Although Egypt’s official unemployment rate in the final quarter of 2010 was 9%, the true unemployment rate was significantly higher, not to mention the working destitute, partly because the Egyptian government counts people who do occasional casual work as being fully employed. Nevertheless, the official figures cannot distort the fact that 40% of the unemployed were university graduates and half of jobless Egyptians were between the age of 20 and 24.

In the build up to the attempted revolution in 2011, Egypt had greater space for opposition, criticism and dissent than Tunisia. Despite this, Tunisia has, in a very short space of time, managed to construct a vibrant democracy. In contrast, Egypt, despite the consistently large mobilisation of protesters for an extended period of time, has slipped back into an even-more repressive form of military dictatorship, which tolerates no dissent and operates predominantly through coercion and oft extreme violence.

How did this transpire?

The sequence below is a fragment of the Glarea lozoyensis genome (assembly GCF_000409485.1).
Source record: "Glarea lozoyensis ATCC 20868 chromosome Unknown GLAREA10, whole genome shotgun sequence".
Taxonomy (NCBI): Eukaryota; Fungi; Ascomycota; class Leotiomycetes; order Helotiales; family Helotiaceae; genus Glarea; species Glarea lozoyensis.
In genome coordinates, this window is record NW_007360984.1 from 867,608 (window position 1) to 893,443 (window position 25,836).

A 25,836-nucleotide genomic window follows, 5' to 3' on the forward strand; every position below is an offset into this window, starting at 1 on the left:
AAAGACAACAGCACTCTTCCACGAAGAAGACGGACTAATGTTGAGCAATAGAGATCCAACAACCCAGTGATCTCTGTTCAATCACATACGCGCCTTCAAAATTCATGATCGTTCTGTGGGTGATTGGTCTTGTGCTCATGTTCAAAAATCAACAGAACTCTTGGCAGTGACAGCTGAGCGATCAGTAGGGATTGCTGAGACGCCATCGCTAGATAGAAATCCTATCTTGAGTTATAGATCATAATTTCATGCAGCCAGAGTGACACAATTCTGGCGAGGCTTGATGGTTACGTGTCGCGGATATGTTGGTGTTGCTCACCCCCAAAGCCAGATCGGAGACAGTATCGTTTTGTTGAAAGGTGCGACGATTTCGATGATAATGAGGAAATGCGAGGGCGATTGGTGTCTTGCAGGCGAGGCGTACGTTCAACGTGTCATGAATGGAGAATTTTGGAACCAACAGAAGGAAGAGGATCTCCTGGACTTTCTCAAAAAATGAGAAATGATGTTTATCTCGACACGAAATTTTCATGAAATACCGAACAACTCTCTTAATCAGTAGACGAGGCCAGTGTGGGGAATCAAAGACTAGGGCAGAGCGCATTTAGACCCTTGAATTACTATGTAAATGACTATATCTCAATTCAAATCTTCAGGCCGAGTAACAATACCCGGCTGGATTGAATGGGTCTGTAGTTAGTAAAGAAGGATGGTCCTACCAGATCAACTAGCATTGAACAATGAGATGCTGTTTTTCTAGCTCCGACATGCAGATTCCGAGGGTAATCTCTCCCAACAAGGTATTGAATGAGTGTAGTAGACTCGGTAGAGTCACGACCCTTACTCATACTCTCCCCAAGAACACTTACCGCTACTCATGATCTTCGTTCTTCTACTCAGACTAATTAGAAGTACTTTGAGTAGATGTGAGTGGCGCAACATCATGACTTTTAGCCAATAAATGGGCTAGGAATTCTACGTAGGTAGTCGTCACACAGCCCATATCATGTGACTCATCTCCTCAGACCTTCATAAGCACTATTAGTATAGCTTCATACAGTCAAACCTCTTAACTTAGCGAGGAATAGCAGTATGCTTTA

Two factors loom large here: the role of the military and that of Islamists. Tunisia is among the minority of Arab countries that does not possess a large and politicised army. This served it well in the wake of Ben Ali’s departure. The Tunisian army lacked the interest, culture, means and appetite to exploit the chaos and seize the reins of power. In Egypt, the politicised army, which has enjoyed massive political influence since the Free Officers military coup in 1952, had too much to lose and perceived the popular calls for freedom as an existential threat to its parallel economy and society.

Another factor was the nature of the Islamist movement in both countries. Egypt has a large and largely uncompromising Islamist movement. In Tunisia, mainstream Islamists are more pragmatic and secularised, and less influential, than their Egyptian counterparts. This led to Tunisia’s Ennahda party engaging in the politics of compromise and consensus, which helped facilitate the country’s relatively smooth transition to democracy.